Adrenaline is definitely more-ish but it can often spur us to do things beyond our limits. We’ve all been there at some point, right? Fracturing my ribs on a large gap jump I probably wasn’t ready for, was my moment last year. I misjudged it and over sent the landing. In a heap on the floor with the wind smashed out of me, I squealed, heaved and gasped for breath. In the aftermath, my confidence was knocked 10 steps backwards. I had to overcome an insane fear of injury that lasted for many months longer than the slow healing process of a cracked ribcage.

The nervousness and hesitation that got in my head became the catalyst for learning better technique and overcoming my anxiety. The crash gave me a harsh but fair picture of where I was at and renewed motivation to improve. It’s all part of the process and we often learn the hard way. Through it we understand how to calculate risk, manage emotions and weigh it all up. Knowing the difference between what’s fluke or fool proof, fear or excitement, confidence or recklessness – it’s an exercise in MTB mindfulness any yogi would applaud.

Where: Forest Of Dean – Photo: Matt George – Riders: Phil & Harry

Recognising your gains, whether big or small, provides a thousand times more serotonin than any like, comment or share. Get off your phone and stop scrolling (once you’ve read this blog) and get on your bike. It’s more addictive and way more fun. There’s really no feeling like that gratifying whoop of progress when you feel things click into place as you session a section or skill. Adrenaline surges when you land that scary new drop, or rail that tight berm for the first time and equally when thundering your way down an untamed trail in some wild place. Getting to the bottom of a gnarly mountain descent, or completing some serious XC mileage in the back country provides the same stoke you’ll get from sending your first double. You feel good. Really good!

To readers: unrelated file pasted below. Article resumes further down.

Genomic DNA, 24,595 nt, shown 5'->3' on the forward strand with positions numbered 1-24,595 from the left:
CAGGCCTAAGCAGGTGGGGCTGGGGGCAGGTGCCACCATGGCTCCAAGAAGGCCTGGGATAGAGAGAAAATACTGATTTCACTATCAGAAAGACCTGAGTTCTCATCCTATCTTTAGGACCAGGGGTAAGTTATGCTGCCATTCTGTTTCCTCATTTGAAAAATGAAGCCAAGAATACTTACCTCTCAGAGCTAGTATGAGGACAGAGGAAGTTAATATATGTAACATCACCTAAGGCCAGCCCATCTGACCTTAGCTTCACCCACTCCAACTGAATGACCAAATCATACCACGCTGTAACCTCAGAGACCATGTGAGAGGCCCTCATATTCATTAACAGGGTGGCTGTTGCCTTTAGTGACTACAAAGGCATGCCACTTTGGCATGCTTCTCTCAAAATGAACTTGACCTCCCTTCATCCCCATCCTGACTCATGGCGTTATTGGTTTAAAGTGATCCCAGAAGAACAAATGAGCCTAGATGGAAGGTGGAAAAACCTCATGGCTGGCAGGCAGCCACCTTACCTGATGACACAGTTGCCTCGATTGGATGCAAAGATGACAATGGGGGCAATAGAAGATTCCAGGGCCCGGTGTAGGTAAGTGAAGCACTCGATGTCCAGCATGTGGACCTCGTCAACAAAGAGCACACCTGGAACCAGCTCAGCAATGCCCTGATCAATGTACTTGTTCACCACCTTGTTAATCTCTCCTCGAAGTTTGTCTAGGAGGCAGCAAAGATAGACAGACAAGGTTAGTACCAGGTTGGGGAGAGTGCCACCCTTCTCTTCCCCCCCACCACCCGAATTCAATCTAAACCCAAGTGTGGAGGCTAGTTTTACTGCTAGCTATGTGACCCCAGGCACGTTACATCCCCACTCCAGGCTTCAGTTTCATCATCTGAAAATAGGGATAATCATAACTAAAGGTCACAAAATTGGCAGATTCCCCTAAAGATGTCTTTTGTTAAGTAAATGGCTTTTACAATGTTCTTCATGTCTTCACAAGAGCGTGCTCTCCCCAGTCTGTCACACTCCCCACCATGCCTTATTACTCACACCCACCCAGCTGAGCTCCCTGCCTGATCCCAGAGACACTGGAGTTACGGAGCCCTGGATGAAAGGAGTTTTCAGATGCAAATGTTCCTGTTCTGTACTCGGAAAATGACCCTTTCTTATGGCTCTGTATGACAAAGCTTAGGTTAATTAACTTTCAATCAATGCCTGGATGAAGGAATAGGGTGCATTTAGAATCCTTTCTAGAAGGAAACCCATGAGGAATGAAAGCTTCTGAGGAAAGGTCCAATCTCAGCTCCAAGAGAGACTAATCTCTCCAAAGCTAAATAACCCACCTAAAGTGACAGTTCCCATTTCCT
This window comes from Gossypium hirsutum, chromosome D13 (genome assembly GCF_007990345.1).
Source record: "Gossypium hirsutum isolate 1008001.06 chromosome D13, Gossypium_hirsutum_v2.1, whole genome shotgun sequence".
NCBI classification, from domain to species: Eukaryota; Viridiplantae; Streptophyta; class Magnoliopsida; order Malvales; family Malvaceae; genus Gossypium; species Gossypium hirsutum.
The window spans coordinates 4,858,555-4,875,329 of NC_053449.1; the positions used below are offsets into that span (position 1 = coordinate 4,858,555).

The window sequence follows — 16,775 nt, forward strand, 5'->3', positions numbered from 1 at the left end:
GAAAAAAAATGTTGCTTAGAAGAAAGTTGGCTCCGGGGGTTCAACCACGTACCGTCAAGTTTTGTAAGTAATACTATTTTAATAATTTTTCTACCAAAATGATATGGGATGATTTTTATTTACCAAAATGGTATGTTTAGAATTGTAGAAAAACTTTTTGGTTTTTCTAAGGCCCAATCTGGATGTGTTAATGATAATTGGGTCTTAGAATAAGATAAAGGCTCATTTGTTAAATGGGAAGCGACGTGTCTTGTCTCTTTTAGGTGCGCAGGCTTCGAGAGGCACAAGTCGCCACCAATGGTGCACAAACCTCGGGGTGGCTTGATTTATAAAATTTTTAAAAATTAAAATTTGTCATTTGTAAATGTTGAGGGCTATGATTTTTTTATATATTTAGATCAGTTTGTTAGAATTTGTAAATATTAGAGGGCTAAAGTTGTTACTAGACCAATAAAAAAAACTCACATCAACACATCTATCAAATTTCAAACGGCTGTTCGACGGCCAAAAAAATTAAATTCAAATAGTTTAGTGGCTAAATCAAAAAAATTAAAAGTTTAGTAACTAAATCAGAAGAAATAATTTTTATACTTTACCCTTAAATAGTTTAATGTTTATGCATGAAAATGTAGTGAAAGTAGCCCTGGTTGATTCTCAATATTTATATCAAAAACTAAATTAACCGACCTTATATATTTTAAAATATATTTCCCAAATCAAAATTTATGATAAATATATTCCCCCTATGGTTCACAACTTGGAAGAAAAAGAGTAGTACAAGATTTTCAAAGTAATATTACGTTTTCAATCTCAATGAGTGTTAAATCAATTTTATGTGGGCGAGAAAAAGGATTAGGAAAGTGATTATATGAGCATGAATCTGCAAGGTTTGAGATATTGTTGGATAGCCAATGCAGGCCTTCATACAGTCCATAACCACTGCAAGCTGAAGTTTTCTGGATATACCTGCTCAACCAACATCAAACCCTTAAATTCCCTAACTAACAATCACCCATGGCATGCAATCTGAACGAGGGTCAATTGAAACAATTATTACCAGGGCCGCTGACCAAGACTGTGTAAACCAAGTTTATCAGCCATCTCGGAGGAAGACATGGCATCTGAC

Arguably the best upgrade money can buy, skills coaching is a great way to keep stoking the fire. Maybe it’s something you’ve thought about for years but for some reason, the material options on your arm-length list of bike bits to buy, still take priority. Riding faster, jumping higher and being a badass, gnarly dude are factors that rarely come from how cool your new helmet looks, or the reduced friction of a $200 jockey wheel!

In the words of my favourite local bike shop, “Shut Up And Ride”. How good you look and feel on a bike is so much more about the skills you possess and little to do with tech specs and shiny components. So it’s really not about what you ride but it’s how you ride that matters.

Through coaching, you’re challenging and willing yourself to be better in more ways than one. The process may not be the easy option, but the easy option is never as rewarding. As a coach I always aim to inspire and give confidence because I understand where you’re coming from and why you’re here. From setting a goal for yourself, we figure out what may be holding you back and work together to get you there…

I guess what i’m trying to say is: Whatever you love on a bike, do it more! Those aspects you’ve ignored or avoided, open up and give them a go. You’ve nothing to lose and everything to gain. The learning process is fun if you remain passionate. Mixing things up will unearth new experiences and having a positive attitude about the obstacles you face will help you grow.

Keep it positive, keep it passionate and with time you’ll gain confidence to overcome that next feature on the trail. Once you’ve nailed it, it won’t look anywhere near as intimidating the second time round. Your perspective shifts as you eye up the next challenge, which you never imagined you’d do.

Photo: Harry Griffiths – Rider: Phil Simpson – Where: The Quantocks




Written by:

Phil Simpson